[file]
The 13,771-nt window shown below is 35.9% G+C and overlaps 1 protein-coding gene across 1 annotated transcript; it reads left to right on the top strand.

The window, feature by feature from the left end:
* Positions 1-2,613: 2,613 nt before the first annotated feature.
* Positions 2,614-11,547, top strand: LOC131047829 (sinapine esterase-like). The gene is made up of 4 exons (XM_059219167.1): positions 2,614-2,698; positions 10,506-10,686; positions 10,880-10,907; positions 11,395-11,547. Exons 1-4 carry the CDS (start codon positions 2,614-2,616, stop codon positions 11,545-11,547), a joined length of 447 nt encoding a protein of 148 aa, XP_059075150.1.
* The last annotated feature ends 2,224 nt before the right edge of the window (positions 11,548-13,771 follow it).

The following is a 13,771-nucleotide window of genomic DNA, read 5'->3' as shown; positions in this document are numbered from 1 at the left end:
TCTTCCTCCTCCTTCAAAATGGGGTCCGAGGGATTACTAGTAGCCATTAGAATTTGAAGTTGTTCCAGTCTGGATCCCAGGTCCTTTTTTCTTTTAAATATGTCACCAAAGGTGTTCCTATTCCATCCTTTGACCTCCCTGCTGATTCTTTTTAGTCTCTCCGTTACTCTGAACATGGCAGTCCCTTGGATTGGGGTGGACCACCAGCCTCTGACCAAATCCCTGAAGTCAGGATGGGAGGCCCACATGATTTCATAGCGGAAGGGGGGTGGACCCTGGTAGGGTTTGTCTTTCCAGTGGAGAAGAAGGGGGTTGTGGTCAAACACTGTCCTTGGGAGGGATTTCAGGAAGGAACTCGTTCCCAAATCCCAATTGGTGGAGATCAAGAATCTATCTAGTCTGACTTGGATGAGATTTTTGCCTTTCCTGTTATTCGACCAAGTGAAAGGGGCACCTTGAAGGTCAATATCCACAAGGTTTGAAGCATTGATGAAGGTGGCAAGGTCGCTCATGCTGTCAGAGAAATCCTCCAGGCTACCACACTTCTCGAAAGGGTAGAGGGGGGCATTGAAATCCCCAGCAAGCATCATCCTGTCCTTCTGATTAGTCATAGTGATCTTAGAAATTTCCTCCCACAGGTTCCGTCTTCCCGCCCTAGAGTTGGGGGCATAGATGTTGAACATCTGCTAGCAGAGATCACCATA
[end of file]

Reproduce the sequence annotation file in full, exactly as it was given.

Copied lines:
The 13,771-nt window shown below is 35.9% G+C and overlaps 1 protein-coding gene across 1 annotated transcript; it reads left to right on the top strand.

The window, feature by feature from the left end:
* Positions 1-2,613: 2,613 nt before the first annotated feature.
* Positions 2,614-11,547, top strand: LOC131047829 (sinapine esterase-like). The gene is made up of 4 exons (XM_059219167.1): positions 2,614-2,698; positions 10,506-10,686; positions 10,880-10,907; positions 11,395-11,547. Exons 1-4 carry the CDS (start codon positions 2,614-2,616, stop codon positions 11,545-11,547), a joined length of 447 nt encoding a protein of 148 aa, XP_059075150.1.
* The last annotated feature ends 2,224 nt before the right edge of the window (positions 11,548-13,771 follow it).

The following is a 13,771-nucleotide window of genomic DNA, read 5'->3' as shown; positions in this document are numbered from 1 at the left end:
TCTTCCTCCTCCTTCAAAATGGGGTCCGAGGGATTACTAGTAGCCATTAGAATTTGAAGTTGTTCCAGTCTGGATCCCAGGTCCTTTTTTCTTTTAAATATGTCACCAAAGGTGTTCCTATTCCATCCTTTGACCTCCCTGCTGATTCTTTTTAGTCTCTCCGTTACTCTGAACATGGCAGTCCCTTGGATTGGGGTGGACCACCAGCCTCTGACCAAATCCCTGAAGTCAGGATGGGAGGCCCACATGATTTCATAGCGGAAGGGGGGTGGACCCTGGTAGGGTTTGTCTTTCCAGTGGAGAAGAAGGGGGTTGTGGTCAAACACTGTCCTTGGGAGGGATTTCAGGAAGGAACTCGTTCCCAAATCCCAATTGGTGGAGATCAAGAATCTATCTAGTCTGACTTGGATGAGATTTTTGCCTTTCCTGTTATTCGACCAAGTGAAAGGGGCACCTTGAAGGTCAATATCCACAAGGTTTGAAGCATTGATGAAGGTGGCAAGGTCGCTCATGCTGTCAGAGAAATCCTCCAGGCTACCACACTTCTCGAAAGGGTAGAGGGGGGCATTGAAATCCCCAGCAAGCATCATCCTGTCCTTCTGATTAGTCATAGTGATCTTAGAAATTTCCTCCCACAGGTTCCGTCTTCCCGCCCTAGAGTTGGGGGCATAGATGTTGAACATCTGCTAGCAGAGATCACCATA